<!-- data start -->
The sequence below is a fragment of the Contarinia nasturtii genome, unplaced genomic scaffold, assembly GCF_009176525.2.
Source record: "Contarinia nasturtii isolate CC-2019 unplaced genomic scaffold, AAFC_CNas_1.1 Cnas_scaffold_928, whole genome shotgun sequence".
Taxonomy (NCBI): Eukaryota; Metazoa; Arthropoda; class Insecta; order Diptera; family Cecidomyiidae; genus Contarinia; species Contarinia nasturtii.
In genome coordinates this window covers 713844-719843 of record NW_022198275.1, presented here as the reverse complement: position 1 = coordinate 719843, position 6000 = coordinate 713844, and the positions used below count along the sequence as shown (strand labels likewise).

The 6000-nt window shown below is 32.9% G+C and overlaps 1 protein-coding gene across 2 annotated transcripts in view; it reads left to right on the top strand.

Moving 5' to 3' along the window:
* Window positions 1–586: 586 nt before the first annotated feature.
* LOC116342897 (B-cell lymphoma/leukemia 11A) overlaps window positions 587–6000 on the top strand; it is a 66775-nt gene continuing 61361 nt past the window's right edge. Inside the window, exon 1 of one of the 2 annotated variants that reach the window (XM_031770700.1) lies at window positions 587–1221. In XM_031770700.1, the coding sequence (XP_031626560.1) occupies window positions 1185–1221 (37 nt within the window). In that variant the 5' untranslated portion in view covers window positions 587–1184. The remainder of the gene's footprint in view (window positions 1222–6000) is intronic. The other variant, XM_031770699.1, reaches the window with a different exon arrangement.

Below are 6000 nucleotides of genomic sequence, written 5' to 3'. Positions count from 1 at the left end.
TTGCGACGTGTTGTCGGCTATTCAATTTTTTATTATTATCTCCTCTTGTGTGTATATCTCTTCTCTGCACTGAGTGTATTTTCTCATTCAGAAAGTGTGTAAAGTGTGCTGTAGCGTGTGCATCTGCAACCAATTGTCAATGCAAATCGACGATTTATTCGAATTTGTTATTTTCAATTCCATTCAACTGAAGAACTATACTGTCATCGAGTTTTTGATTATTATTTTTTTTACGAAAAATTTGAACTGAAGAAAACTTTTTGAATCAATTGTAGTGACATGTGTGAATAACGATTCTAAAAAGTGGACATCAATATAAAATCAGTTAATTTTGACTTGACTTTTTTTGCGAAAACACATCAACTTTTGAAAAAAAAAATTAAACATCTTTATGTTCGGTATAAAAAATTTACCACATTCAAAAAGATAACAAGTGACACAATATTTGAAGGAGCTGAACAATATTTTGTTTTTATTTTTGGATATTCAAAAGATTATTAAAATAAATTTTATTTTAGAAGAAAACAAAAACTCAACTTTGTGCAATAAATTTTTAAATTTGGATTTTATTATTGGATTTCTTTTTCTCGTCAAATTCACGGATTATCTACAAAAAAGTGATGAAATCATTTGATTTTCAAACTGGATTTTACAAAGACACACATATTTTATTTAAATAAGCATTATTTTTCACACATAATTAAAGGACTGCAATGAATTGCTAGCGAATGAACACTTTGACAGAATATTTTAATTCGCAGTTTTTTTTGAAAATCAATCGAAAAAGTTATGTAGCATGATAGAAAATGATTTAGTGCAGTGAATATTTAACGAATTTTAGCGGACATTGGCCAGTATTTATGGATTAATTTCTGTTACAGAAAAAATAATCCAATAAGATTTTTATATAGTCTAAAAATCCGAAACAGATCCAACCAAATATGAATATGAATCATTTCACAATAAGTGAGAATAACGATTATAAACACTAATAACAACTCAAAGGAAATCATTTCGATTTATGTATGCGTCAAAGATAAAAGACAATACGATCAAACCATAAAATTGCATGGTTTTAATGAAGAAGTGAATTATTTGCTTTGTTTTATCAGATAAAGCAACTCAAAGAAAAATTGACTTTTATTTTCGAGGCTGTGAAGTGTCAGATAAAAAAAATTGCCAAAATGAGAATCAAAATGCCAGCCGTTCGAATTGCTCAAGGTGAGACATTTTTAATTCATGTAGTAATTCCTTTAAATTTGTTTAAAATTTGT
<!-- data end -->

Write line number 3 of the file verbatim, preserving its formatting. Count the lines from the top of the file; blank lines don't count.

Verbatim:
Taxonomy (NCBI): Eukaryota; Metazoa; Arthropoda; class Insecta; order Diptera; family Cecidomyiidae; genus Contarinia; species Contarinia nasturtii.